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flaps

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if flaps give you lift why do you need them if you want to come down? can you land without flaps? how do you know when to set flaps? when landing do you have to fully retract flaps?

Pro Member Chief Captain
pilotwannabe Chief Captain

1. Flaps give you greater lift at lower speeds so they are used on landing so the aircraft can slow down without stalling.

2. I don't think there is any set speed for deploying flaps, there are limits however on which speed you cannot set flaps. I just generally deploy them when I am slowing down and feel the nose tilting up slightly.

3. You dont have to fully deploy flaps on landing. On the 737 for example, most pilots will only use 30 degress of flaps when 40 degrees is available. Deploy them according to how the aircraft is performing is the best advise I can give.

I hope that helps Wink

Pro Member Chief Captain
Jonathan (99jolegg) Chief Captain

Anonymous wrote:

if flaps give you lift why do you need them if you want to come down? can you land without flaps? how do you know when to set flaps? when landing do you have to fully retract flaps?

Flaps do provide lift. The reason you use flaps on approach is because it is velocity combined with the effect of the wings that create lift. For example, if you travel at 90KIAS in a large jet engine aircraft, there isn't sufficient velocity to render the wings effective. Travel at 150KIAS and yes, there is enough velocity to allow the wings to produce enough lift, thus an aircraft takes off.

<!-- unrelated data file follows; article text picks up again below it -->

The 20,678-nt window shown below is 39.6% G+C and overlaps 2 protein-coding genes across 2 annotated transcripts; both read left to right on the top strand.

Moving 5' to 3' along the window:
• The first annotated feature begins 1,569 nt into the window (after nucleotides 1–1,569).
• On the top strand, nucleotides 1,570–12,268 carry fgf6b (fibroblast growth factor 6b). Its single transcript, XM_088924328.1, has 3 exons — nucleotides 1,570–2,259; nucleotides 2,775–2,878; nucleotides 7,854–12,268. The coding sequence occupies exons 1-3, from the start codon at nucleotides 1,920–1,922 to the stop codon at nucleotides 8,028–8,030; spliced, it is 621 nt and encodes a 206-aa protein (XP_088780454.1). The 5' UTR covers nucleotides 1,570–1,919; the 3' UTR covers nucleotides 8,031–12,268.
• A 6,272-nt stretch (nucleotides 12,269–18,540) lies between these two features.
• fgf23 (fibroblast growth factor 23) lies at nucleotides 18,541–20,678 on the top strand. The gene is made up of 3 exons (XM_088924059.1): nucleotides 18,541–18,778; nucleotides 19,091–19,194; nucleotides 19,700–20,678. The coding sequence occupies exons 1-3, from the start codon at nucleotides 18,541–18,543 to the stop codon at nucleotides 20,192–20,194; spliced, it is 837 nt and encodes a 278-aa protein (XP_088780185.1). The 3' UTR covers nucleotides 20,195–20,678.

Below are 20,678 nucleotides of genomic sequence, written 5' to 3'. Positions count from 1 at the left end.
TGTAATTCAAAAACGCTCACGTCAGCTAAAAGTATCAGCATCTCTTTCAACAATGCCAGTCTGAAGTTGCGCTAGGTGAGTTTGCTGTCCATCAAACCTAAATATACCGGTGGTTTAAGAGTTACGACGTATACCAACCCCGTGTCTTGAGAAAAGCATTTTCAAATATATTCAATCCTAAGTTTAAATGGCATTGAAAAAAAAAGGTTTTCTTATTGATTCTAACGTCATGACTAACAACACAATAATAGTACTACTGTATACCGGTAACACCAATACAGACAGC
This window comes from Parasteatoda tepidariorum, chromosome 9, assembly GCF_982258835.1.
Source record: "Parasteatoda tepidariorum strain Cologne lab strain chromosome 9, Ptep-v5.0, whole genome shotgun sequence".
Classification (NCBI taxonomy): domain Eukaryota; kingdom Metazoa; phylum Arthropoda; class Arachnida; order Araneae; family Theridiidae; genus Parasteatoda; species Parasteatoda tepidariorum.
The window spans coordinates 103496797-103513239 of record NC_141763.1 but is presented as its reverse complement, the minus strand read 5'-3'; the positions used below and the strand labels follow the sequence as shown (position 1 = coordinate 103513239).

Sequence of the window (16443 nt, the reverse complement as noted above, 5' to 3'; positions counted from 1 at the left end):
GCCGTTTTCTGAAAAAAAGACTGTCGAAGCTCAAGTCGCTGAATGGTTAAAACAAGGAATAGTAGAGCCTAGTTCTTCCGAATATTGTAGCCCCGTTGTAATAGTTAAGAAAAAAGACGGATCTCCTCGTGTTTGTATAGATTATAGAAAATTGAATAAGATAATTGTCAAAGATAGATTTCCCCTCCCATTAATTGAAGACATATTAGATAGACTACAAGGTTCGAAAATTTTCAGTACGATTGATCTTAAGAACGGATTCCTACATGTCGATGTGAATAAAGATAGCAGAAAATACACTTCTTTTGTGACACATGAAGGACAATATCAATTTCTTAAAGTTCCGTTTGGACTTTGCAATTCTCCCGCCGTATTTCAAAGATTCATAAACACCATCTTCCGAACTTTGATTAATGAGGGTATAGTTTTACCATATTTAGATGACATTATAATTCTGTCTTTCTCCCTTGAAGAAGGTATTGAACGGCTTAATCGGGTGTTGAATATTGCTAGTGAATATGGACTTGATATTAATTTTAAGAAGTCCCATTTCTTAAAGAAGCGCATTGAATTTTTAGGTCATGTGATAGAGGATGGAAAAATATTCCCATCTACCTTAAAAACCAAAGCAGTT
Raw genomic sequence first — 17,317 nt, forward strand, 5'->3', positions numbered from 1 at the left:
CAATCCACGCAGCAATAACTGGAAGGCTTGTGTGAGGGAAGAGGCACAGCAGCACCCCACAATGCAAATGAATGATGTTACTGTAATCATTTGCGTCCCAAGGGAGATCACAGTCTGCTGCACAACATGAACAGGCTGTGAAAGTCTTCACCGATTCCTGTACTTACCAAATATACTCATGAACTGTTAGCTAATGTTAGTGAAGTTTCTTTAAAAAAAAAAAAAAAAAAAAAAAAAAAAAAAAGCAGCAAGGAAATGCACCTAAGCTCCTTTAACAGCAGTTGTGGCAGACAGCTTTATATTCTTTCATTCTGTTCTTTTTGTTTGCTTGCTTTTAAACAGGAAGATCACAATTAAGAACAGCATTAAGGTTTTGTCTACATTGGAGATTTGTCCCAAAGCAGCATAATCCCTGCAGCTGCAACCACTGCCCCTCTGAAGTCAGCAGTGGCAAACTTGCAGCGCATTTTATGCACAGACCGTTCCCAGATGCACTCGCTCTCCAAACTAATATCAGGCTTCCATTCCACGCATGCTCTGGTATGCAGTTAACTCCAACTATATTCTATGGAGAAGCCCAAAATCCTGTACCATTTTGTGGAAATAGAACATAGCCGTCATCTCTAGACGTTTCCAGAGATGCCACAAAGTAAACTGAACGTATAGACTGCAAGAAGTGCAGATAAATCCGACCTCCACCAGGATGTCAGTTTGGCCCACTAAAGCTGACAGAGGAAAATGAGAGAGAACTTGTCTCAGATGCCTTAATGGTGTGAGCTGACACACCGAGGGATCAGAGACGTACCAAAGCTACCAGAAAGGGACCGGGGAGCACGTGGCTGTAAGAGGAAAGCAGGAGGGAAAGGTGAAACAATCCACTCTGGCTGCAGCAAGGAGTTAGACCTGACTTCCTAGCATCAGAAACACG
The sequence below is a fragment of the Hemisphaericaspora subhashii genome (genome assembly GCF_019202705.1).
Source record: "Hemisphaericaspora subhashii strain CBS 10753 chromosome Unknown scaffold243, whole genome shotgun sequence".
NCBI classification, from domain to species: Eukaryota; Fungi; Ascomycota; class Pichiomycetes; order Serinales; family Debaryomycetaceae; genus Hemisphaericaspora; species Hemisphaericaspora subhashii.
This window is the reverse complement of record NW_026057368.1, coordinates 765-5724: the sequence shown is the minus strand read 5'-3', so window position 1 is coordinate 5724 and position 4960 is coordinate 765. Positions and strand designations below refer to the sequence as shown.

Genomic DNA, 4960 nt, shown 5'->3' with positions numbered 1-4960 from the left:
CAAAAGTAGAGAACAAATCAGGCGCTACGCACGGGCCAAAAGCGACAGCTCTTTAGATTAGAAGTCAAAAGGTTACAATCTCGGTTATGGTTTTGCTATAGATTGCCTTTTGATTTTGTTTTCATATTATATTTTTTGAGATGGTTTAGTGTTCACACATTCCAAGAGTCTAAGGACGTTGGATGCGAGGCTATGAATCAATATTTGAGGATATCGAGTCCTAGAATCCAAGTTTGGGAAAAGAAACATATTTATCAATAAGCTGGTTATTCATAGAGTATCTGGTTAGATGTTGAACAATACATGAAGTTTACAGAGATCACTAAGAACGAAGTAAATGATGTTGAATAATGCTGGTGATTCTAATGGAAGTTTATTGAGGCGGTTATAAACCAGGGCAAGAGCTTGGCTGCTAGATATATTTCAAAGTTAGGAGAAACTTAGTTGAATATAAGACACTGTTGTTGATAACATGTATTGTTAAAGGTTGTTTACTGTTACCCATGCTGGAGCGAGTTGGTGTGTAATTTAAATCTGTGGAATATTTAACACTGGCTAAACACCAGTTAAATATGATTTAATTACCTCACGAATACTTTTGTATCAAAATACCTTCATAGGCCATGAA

Imagine an approach of an aircraft, where flaps are not used. As stated above, a certain amount of velocity is needed to render the wings effective in creating lift, so a determined speed is arranged where if the aircraft falls below this on approach, little lift will be made and the aircraft will crash. Generally, this speed will be fairly high, similar to take off speed. A higher speed (to maintain lift) on approach means a higher speed on landing, which means if something goes wrong, there is more chance of a problem being a major problem at high speed. In short, a slower landing speed is safer.

Flaps, however, extend the surface area of the wing. This means that at the same speed of around 150KIAS a lot more lift is produced, so if an aircrafts speed falls below a high speed, enough lift is still maintained. This is how aircraft are able to fly on approach at speeds of around 130KIAS.

Basically, flaps extend the surface area of the wing which allows an aircraft to fly at similar speeds without a marked reduction in lift.

Yes you can land without flaps (especially in small GA aircraft) but you place more pressure on the gear and tyres as well as making the landing slightly unsafe, in a jet aircraft. Flaps are there for a reason and are always used (to some extent).

The flap extension speeds can be found in the kneeboard under the references section.

When landing, you retract the flaps fully because they are no longer needed.

Hope that answers your questions Wink

Pro Member Chief Captain
Jonathan (99jolegg) Chief Captain

Oops! I was too slow PW Embarassed

Wink

Pro Member Chief Captain
pilotwannabe Chief Captain

99jolegg wrote:

Oops! I was too slow PW Embarassed

Wink

Yes but your explanation is soooo much better than mine Embarassed Wink

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